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FARMIPS: the practice of champions

October 8, 2010

Final exams. Say this to your students, and they get the willies. This is the worst time for a high school student. Five days of testing that challenge even the most resilient student, and twist the most growth minded kid into memorization monster who sleeps with her chemistry flashcards, reads her spanish notes over breakfast and starts almost every conversation with “I am so stressed.”

This has always fascinated me, because there’s a very similar moment for kids in sports—the state championship. But here, kids are poised, psyched and resilient. They relish the extra practice, don’t even think of taking a shortcut, and approach the last game of the season, when so much is on the line with a sense of joy, and usually, no matter the result of the game, come away with a real sense of satisfaction. And oddly, this happens in some of the AP classes I’ve witnessed, where teacher set the AP out as the “championship game” and kids go all stand and deliver on it (heck, I remember doing this myself).

So how is it that kids approach these two championship moments in completely different ways? Grades are a huge part of it, but I think there’s more to it, and for the past few years, I’ve been trying to develop some strategic ways to get my kids thinking more like champion athletes about how they approach their exams, and to do this, I’ve taken a few tips from Cal Newport. Here are a couple of his posts that inspired me the most in developing my exam prep regimen:

I start by asking my students the question I started this post off with—why are students rock solid in the state championship game, but fall apart during exams? And then I tell them I want them to view the this exam as the state championship. Would they do extra practice for the state championship? Sure—but it wouldn’t be going through the motions of making notecards—it would be a step up from “everyday” practice. And I say this is why we’re talking about the final exam now—10 weeks in advance, since this is what championship teams do.

I then explain the concept of building a Final Assessment Review Mega-Insight Problem Set (FARMPIS). The goal is to take on seriously challenging problems that push you to develop deep insight, rather than just plug numbers into formulas, problems that make you figure out which concepts you need to solve. If you can do this, and then practice re-solving the problems from scratch, students will walk into the final with the confidence of a champion athlete.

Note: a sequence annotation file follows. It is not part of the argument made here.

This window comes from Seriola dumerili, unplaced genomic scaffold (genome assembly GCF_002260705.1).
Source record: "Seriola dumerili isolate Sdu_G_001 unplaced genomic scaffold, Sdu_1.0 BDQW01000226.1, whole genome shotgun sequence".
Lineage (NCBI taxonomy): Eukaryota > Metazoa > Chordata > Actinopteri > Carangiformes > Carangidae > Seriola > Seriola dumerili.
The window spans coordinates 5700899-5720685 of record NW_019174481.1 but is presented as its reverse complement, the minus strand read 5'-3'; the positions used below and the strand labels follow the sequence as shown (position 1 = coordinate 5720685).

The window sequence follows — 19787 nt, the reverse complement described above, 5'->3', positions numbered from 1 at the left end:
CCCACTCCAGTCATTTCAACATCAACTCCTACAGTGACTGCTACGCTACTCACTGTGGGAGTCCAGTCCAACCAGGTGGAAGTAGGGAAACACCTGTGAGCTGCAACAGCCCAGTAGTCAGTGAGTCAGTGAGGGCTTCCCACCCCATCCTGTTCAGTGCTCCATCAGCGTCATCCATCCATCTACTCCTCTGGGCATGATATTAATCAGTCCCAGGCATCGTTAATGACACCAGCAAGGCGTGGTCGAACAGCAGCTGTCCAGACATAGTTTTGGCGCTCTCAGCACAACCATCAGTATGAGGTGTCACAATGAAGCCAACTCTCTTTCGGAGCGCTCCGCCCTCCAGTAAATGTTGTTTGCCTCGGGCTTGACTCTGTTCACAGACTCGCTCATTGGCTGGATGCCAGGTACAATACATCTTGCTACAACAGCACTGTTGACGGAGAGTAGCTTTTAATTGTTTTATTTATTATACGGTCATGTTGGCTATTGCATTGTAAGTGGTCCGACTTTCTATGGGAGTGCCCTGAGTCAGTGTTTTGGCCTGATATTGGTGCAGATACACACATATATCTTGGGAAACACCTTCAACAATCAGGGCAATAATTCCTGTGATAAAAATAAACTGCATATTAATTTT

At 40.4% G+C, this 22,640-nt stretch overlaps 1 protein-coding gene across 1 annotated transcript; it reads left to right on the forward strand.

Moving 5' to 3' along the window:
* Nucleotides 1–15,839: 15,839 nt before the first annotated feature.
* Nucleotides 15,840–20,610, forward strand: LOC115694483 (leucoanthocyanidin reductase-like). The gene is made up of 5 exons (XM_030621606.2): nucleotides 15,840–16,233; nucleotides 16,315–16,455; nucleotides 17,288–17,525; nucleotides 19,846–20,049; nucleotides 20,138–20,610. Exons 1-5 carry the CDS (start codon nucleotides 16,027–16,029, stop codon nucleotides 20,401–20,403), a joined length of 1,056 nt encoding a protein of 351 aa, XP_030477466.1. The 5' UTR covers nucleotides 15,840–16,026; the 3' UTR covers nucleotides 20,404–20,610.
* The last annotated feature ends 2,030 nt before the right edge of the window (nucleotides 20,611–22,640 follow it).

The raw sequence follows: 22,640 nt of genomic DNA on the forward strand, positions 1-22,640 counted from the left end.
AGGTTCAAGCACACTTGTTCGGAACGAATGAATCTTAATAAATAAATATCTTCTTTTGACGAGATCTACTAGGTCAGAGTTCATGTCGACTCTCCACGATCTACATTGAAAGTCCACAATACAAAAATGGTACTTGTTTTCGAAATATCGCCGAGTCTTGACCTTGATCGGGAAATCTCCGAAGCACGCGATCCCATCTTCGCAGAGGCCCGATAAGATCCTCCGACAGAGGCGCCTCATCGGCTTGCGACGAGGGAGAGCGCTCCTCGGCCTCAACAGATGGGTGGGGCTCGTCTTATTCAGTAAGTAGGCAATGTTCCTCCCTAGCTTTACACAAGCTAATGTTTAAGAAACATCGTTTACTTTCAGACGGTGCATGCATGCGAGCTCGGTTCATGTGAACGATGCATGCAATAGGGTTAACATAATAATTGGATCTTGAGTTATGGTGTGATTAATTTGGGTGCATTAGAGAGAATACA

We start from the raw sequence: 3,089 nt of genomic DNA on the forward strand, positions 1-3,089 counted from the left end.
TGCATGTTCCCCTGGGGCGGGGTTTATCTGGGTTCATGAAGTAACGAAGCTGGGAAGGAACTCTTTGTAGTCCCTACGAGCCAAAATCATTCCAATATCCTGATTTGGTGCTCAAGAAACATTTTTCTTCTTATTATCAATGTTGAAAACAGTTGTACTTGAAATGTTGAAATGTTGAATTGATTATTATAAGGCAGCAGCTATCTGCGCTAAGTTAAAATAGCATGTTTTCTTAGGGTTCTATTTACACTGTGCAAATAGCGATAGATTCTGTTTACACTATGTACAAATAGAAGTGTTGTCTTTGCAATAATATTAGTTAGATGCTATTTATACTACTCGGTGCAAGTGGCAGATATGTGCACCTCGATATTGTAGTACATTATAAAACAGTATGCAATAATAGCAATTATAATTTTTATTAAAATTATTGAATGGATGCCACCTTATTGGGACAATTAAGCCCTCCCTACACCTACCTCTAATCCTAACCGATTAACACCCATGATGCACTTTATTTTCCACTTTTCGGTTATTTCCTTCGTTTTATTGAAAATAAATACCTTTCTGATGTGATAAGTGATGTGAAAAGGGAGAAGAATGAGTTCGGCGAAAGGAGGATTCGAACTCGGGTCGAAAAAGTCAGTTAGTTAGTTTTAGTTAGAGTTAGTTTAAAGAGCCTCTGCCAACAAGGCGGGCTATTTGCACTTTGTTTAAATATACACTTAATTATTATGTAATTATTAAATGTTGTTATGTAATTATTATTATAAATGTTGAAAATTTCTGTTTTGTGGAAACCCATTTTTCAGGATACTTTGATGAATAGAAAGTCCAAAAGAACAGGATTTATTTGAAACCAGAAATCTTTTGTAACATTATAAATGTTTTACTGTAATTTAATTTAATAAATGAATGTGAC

Although I firmly believe doing a FARMIPS is it’s own reward, I’ve decided to incentivize students to create it by offering up to 5 points on their exam grade for completing a problem set that takes 10-15 hours of work. When I tried this last year, I found that the key to doing this is really giving the kids hard problems that push them to synthesize multiple concepts, figure out what the question is testing on their own, rather than letting them make up their own problems based on the concept lists (this ends up being a bit too easy, and doesn’t really develop deep insight). But regardless, I found that students who completed a FARMIPS significantly outperformed their peers (this year, I’ll take some better data to present), and doing this really became a source of pride for lots of kids, especially some kids who didn’t quite see themselves as top science students, and the word FARMIPS became a part of the school lexicon.

Here’s the handout that describes how to create a FARMIPS

View this document on Scribd

Here’s the first set of FARMIPS questions I gave out today.

View this document on Scribd

In the future, I’ll write about our other strategies we use to prepare for exams, including setting up a study/sleep plan for exam week, and a final exam postmortem.

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